� 2004 H. Davis
"FOR THE LAST TIME, TURN THAT DAMN NOISE DOWN!"
As patricide is immoral and illegal, and you really like your dad in spite of it all, you give in. You turn down the stereo whose intolerable din nearly drove the old man crazy. You reduce its average output from 8 watts to 2 watts, and with this 6-decibel volume reduction, peaceful coexistence resumes.
An "intolerable din" at only 8 watts? Most certainly. Just as beauty is in the eye of the beholder, loudness is largely in the ear (actually the mind) of the listener. If you like the music, you turn it up - it just can't be too loud. If you don't, you turn it off. When you play guitar you play loud - at least some people say you do, but you may not hear them. So loudness is often a matter of context. Even though 100 watts can soothe your soul or inspire spontaneous dance, it can also inspire spontaneous eviction.
Regardless of subjective factors, one watt of average power isn't going to satisfy a Rock club or concert-hall crowd - though it could, with better speaker technology than we now have. The familiar electrodynamic paper-cone speaker has an actual efficiency of only several percent. Over 90% of the power amplifier's output is wasted, ultimately being dissipated as heat. The invention of even a 70% efficient speaker of practical size would radically reduce amplifier power requirements - and also put some roadies out of work. You could carry your amp in a lunch box, power it with batteries, and still blow an audience away.
Loudness and volume mean pretty much the same thing - sound intensity. The term loudness is used instead of volume on home audio system volume controls that compensate for certain human hearing characteristics by boosting the bass and treble at low volume settings. With musical instrument equipment, either term can he used. Let's take a close look at sound intensity, power, and gain - and how to get the most sound from the least power.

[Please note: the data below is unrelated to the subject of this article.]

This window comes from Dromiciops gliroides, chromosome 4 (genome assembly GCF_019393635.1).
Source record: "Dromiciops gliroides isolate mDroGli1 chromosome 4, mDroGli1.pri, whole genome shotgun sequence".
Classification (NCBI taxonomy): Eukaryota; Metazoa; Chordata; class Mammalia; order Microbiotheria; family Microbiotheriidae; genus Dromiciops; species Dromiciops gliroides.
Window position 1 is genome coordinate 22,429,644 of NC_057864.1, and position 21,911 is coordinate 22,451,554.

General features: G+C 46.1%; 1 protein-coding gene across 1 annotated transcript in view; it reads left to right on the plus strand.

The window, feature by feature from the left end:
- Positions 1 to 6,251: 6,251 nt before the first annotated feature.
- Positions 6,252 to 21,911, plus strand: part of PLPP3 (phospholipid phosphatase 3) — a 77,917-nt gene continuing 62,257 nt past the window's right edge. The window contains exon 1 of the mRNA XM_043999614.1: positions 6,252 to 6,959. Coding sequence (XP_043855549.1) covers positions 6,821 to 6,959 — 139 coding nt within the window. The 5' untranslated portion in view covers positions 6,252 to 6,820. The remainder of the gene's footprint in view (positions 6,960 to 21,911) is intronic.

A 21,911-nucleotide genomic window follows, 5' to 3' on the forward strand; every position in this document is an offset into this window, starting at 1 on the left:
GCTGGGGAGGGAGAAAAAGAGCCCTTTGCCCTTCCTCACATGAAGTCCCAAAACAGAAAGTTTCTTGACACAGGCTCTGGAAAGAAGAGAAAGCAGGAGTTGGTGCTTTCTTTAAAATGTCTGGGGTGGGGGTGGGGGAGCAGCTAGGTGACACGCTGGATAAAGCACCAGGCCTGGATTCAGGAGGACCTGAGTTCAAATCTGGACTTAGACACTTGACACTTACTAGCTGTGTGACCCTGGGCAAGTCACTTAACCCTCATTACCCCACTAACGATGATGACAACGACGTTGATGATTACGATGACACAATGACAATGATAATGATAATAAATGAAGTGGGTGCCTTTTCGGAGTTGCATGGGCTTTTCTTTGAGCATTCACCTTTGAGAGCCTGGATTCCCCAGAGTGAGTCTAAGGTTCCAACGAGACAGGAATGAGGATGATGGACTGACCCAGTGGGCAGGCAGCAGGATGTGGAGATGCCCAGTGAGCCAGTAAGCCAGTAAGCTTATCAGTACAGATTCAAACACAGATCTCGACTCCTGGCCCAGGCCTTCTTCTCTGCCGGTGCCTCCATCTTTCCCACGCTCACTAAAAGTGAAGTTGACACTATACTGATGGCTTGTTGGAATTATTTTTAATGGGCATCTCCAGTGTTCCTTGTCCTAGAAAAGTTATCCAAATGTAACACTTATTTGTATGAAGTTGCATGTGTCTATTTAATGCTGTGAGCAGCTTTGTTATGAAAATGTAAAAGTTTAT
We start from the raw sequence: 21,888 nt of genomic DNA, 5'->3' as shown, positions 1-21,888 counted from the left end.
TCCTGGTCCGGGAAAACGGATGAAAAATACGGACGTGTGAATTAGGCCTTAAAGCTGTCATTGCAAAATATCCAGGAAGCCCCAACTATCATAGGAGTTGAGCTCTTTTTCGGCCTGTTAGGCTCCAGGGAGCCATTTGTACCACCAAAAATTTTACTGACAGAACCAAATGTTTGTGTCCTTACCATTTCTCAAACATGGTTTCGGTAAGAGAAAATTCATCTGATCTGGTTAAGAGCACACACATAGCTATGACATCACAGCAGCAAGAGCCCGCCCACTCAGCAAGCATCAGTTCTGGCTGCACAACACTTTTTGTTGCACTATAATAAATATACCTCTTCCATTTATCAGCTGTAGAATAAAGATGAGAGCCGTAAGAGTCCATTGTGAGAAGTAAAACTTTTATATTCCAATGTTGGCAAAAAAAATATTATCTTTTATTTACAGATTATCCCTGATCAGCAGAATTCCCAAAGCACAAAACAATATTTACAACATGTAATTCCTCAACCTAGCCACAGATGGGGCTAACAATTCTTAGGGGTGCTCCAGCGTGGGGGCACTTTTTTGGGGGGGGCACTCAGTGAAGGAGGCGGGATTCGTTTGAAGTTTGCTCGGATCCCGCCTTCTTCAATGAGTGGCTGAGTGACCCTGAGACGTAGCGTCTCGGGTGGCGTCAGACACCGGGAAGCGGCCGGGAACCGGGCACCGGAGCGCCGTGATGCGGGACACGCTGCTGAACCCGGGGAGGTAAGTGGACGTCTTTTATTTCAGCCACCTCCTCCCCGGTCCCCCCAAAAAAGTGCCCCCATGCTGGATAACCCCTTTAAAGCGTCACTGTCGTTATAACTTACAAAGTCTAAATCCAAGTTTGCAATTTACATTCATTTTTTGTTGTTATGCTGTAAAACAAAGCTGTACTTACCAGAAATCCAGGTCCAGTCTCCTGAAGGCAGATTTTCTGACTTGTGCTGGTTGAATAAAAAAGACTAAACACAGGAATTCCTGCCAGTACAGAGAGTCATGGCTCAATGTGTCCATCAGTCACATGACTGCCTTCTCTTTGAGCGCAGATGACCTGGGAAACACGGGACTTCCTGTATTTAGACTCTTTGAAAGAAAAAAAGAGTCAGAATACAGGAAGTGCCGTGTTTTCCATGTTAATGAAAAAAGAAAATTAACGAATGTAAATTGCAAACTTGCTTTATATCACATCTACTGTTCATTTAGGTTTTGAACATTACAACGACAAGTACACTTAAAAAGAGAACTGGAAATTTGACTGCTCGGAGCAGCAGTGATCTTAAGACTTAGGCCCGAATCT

Sound pressure level, or SPL - the technical term for volume - is measured in units called decibels (db). One db is about the smallest change in level that is perceptible to the human ear. If someone whispers quietly, he is exposing you to an SPL of about 20db. Since the typical background noise level in a home is around 50db, you'll ask him to speak up. Sound level and the power of the sound source do not have a linear relationship; twice as much power expended does not raise a 20db whisper to 40db, hut only to 23db, as each doubling of power only produces a 3db increase. To achieve a more audible 32db, the whisperer must vocalize with 16 times the power he previously employed. (A 12dB increase = 4 x 3dB, which equals 4 power doublings; 2 x 2 x 2 x 2= 16). Even though the 50db background SPL is still a good 18db over the speaker's voice, and contains about 64 times the acoustic power (18db = 6 x 3db; 6 doublings = 64), he can be understood if listened to carefully. Just as we can mentally tune out Muzak if we are not interested in it, we can psychoacoustically focus on what we want to hear.
Normal conversation is in the 60db to 70db range, and unless concentration is important, SPLs in this area are usually not disturbing or objectionable. The background noise in a workplace such as a factory often averages around 75db, which is not harmful or annoying to most people unless there are peaks well above this. A one second peak of 140db averages out to 95db over eight hours, but after one second of exposure to 140db, you won't hear the 95db at all - perhaps ever!
At 90db, prolonged exposure becomes irritating and stressful. Amplified rock in an enclosed space is often in the area of 110db, louder than thunder, and this level is considered a threat to one's hearing by many experts. U.S. Department of Labor noise regulations permit no more than 30 minutes of exposure a day to this sound level in the workplace. The threshold of pain - and rapid permanent ear damage - is 130db. This represents 1,000 times the acoustic power of a 100db sound pressure level.
Now let's consider the reason for using humongous power amps: the inefficient electrodynamic cone speaker. With overall efficiency being defined as the acoustic power output divided by the electrical power input, typical efficiencies for speakers and speaker systems range from under 2% to about 10%. Horn-type speakers are much better, with efficiencies around 40%, but these are limited in frequency response and are often impractical because they must he very large to he able to generate bass frequencies.